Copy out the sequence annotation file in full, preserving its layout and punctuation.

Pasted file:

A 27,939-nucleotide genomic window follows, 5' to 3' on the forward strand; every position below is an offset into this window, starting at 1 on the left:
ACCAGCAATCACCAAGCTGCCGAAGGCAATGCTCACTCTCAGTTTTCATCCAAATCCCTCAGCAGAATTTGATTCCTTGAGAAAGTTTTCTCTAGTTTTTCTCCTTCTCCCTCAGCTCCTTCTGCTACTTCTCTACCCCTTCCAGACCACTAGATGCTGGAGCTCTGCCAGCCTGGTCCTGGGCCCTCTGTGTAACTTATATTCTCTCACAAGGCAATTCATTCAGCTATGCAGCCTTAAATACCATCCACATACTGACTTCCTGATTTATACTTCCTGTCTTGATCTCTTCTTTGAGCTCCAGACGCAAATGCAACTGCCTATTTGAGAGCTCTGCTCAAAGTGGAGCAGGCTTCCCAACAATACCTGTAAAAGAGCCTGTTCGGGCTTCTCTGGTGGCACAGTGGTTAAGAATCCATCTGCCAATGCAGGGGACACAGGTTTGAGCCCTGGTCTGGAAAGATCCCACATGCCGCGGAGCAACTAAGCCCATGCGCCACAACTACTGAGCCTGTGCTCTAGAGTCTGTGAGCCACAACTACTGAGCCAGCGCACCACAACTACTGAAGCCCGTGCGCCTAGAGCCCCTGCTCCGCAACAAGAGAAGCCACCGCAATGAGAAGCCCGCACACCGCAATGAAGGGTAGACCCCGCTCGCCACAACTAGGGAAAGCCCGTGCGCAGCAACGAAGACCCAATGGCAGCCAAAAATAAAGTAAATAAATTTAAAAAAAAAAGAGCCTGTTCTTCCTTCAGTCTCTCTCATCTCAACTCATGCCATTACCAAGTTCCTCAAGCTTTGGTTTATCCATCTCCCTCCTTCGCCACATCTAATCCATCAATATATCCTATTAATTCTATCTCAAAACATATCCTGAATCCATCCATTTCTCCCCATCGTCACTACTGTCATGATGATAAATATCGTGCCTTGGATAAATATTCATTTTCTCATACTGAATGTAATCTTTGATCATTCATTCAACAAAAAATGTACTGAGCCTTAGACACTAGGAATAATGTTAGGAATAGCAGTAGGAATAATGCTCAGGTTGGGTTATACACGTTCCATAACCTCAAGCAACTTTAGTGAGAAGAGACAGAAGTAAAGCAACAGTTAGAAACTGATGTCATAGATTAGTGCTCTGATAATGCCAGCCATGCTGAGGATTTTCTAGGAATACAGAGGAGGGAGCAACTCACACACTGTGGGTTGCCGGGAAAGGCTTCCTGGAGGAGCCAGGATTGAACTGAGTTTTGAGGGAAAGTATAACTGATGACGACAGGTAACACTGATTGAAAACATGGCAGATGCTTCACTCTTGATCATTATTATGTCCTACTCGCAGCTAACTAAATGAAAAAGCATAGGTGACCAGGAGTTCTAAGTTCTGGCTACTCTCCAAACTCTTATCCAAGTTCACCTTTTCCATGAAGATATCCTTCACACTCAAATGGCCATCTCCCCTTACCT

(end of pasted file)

A 27,939-nucleotide genomic window follows, 5' to 3' on the forward strand; every position below is an offset into this window, starting at 1 on the left:
ACCAGCAATCACCAAGCTGCCGAAGGCAATGCTCACTCTCAGTTTTCATCCAAATCCCTCAGCAGAATTTGATTCCTTGAGAAAGTTTTCTCTAGTTTTTCTCCTTCTCCCTCAGCTCCTTCTGCTACTTCTCTACCCCTTCCAGACCACTAGATGCTGGAGCTCTGCCAGCCTGGTCCTGGGCCCTCTGTGTAACTTATATTCTCTCACAAGGCAATTCATTCAGCTATGCAGCCTTAAATACCATCCACATACTGACTTCCTGATTTATACTTCCTGTCTTGATCTCTTCTTTGAGCTCCAGACGCAAATGCAACTGCCTATTTGAGAGCTCTGCTCAAAGTGGAGCAGGCTTCCCAACAATACCTGTAAAAGAGCCTGTTCGGGCTTCTCTGGTGGCACAGTGGTTAAGAATCCATCTGCCAATGCAGGGGACACAGGTTTGAGCCCTGGTCTGGAAAGATCCCACATGCCGCGGAGCAACTAAGCCCATGCGCCACAACTACTGAGCCTGTGCTCTAGAGTCTGTGAGCCACAACTACTGAGCCAGCGCACCACAACTACTGAAGCCCGTGCGCCTAGAGCCCCTGCTCCGCAACAAGAGAAGCCACCGCAATGAGAAGCCCGCACACCGCAATGAAGGGTAGACCCCGCTCGCCACAACTAGGGAAAGCCCGTGCGCAGCAACGAAGACCCAATGGCAGCCAAAAATAAAGTAAATAAATTTAAAAAAAAAAGAGCCTGTTCTTCCTTCAGTCTCTCTCATCTCAACTCATGCCATTACCAAGTTCCTCAAGCTTTGGTTTATCCATCTCCCTCCTTCGCCACATCTAATCCATCAATATATCCTATTAATTCTATCTCAAAACATATCCTGAATCCATCCATTTCTCCCCATCGTCACTACTGTCATGATGATAAATATCGTGCCTTGGATAAATATTCATTTTCTCATACTGAATGTAATCTTTGATCATTCATTCAACAAAAAATGTACTGAGCCTTAGACACTAGGAATAATGTTAGGAATAGCAGTAGGAATAATGCTCAGGTTGGGTTATACACGTTCCATAACCTCAAGCAACTTTAGTGAGAAGAGACAGAAGTAAAGCAACAGTTAGAAACTGATGTCATAGATTAGTGCTCTGATAATGCCAGCCATGCTGAGGATTTTCTAGGAATACAGAGGAGGGAGCAACTCACACACTGTGGGTTGCCGGGAAAGGCTTCCTGGAGGAGCCAGGATTGAACTGAGTTTTGAGGGAAAGTATAACTGATGACGACAGGTAACACTGATTGAAAACATGGCAGATGCTTCACTCTTGATCATTATTATGTCCTACTCGCAGCTAACTAAATGAAAAAGCATAGGTGACCAGGAGTTCTAAGTTCTGGCTACTCTCCAAACTCTTATCCAAGTTCACCTTTTCCATGAAGATATCCTTCACACTCAAATGGCCATCTCCCCTTACCT